This paper is the sole responsibility of its authors and the views presented here do not necessarily reflect those of Banco de España. Any errors are the authors. We thank A. Almazán, A. Purnanandam, S. Titman, and R. Townsend, three anonymous referees, and, in particular, Deborah Lucas, for their detailed and useful comments on previous versions of this paper, as well as those of participants at the 2005 Pro-Banker Symposium in Maastricht and at the 2006 European Finance Association meeting in Zurich. We also thank R. Repullo for his careful reading and useful comments of the last version of the paper, as well as R. DeYoung, for his advice and patience, as well as K. Clark and M. Wardlaw for editorial assistance. Vicente Salas acknowledges financial support from project SEJ2007-67895-Co4-o4.
The Effects of Formal and Informal Contracting in Credit Availability
Article first published online: 19 JAN 2011
© 2011 The Ohio State University
Journal of Money, Credit and Banking
Volume 43, Issue 1, pages 109–132, February 2011
How to Cite
JIMÉNEZ, G., SALAS-FUMÁS, V. and SAURINA, J. (2011), The Effects of Formal and Informal Contracting in Credit Availability. Journal of Money, Credit and Banking, 43: 109–132. doi: 10.1111/j.1538-4616.2010.00367.x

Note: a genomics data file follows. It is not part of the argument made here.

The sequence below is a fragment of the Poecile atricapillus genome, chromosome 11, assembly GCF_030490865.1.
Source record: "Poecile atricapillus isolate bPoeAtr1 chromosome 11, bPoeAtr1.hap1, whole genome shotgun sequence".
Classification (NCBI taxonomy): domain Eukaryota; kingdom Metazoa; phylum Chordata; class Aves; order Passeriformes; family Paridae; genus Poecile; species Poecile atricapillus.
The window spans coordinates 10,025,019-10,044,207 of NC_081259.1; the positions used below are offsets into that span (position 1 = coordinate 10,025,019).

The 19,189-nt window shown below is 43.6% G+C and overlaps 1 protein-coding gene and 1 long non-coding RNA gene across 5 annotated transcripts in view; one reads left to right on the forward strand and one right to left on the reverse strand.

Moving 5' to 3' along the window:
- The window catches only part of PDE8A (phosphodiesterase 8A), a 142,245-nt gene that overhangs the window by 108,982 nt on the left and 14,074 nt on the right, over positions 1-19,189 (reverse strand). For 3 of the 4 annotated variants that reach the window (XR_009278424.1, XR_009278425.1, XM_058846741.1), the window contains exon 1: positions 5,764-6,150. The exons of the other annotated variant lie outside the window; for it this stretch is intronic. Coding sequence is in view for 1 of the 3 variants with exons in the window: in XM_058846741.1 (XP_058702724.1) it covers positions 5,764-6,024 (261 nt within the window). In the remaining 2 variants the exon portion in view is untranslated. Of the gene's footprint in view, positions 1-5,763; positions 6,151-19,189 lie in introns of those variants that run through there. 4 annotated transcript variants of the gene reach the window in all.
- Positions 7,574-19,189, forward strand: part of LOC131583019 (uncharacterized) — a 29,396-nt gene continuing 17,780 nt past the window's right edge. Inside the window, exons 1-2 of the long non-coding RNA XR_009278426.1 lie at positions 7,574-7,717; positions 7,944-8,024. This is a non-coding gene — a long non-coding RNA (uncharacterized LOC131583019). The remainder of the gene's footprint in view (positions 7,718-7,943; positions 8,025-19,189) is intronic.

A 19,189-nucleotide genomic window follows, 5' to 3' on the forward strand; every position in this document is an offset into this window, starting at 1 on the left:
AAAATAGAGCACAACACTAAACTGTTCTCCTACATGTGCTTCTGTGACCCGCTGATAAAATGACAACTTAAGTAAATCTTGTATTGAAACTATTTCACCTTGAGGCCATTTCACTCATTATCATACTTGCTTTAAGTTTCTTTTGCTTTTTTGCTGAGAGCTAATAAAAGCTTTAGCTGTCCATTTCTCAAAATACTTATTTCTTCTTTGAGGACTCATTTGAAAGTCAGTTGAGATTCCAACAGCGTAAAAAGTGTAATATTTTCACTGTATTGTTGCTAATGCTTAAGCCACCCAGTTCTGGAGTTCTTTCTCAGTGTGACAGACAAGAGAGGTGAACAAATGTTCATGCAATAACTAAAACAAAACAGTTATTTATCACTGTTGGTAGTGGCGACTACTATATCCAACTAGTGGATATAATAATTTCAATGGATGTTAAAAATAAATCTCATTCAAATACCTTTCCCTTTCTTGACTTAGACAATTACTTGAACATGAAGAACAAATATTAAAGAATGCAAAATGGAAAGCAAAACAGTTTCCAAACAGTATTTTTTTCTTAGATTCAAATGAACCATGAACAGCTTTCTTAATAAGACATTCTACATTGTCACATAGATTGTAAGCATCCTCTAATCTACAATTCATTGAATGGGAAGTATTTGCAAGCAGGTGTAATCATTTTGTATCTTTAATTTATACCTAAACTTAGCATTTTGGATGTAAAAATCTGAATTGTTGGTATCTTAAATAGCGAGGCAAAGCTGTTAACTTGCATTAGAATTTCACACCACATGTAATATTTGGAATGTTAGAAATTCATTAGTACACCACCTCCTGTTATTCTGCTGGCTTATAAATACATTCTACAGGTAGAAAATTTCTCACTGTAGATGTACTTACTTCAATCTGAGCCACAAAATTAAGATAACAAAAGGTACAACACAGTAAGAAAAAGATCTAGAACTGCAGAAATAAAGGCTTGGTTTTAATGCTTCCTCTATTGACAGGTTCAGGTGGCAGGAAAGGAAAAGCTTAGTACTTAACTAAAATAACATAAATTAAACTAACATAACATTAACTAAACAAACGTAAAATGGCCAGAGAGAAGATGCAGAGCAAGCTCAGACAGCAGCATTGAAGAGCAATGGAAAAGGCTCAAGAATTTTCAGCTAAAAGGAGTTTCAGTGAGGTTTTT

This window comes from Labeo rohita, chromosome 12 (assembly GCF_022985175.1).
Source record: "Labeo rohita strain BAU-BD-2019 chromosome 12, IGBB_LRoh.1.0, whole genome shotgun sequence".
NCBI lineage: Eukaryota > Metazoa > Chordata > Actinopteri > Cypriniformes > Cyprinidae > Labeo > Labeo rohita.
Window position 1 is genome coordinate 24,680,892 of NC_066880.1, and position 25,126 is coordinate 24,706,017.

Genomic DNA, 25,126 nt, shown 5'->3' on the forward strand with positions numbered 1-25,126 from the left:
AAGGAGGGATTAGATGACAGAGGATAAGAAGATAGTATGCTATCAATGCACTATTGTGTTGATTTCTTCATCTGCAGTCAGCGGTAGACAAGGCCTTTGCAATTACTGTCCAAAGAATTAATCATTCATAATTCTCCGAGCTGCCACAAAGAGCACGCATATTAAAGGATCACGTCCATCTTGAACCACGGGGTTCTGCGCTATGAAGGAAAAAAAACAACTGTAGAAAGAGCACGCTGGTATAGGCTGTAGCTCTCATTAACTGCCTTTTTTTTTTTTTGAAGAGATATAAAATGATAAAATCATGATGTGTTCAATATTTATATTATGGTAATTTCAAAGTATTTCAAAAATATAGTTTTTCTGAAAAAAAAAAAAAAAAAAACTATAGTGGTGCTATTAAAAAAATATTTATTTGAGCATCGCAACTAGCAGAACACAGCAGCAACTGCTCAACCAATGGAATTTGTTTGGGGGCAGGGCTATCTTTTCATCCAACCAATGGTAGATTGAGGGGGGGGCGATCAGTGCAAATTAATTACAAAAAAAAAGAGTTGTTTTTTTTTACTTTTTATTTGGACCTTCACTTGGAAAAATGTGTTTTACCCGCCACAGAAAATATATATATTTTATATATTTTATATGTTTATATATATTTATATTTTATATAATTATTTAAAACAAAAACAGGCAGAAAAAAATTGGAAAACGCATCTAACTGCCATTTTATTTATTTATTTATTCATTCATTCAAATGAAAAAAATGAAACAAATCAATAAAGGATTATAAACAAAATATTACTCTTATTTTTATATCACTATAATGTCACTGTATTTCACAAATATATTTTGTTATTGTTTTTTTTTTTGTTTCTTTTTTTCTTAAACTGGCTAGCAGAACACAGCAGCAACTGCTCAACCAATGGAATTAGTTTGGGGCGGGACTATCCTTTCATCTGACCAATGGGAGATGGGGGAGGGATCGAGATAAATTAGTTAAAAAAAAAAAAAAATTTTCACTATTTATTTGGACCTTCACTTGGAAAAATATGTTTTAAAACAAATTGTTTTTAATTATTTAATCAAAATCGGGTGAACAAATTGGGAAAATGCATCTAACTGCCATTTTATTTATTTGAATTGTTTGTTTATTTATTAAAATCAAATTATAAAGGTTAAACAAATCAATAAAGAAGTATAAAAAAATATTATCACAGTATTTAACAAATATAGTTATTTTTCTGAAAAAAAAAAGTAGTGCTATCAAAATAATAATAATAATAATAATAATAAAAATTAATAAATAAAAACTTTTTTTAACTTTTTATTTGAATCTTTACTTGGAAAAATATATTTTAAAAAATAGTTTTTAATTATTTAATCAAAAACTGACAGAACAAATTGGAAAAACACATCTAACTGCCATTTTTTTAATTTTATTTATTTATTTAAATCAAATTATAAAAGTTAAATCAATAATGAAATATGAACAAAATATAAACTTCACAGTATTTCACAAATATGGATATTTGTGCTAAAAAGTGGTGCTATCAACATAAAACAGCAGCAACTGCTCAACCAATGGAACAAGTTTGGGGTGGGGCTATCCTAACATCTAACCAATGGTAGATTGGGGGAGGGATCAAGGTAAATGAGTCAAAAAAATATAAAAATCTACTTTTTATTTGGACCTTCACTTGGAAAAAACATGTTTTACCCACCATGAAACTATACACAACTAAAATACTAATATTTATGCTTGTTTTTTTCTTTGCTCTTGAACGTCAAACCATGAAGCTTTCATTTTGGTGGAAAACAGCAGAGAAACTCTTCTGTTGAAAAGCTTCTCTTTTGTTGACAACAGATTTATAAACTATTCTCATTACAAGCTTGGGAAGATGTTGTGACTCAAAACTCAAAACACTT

- Issue published online: 19 JAN 2011
- Article first published online: 19 JAN 2011
- Received March 28, 2007; and accepted in revised form October 1, 2010.
- asymmetric information;
- relationship banking
This paper investigates how the use of collateral (formal contracting), along with the market power of banks (which facilitates relational contracts), affects the availability of credit for business firms. Using loan data from the Spanish Credit Register, we show that the average credit quality of borrowers in a provincial market decreases with market concentration and the availability of collateral. Additionally, the marginal effect of each variable decreases with the higher values of the other variable. We also find that credit line interest rates increase with the availability of collateral, although the increase is lower for banks operating in more concentrated credit markets. Therefore, market power (relations) and collateral (formal contracting) act as substitutes to increase the availability of bank finance under asymmetric information.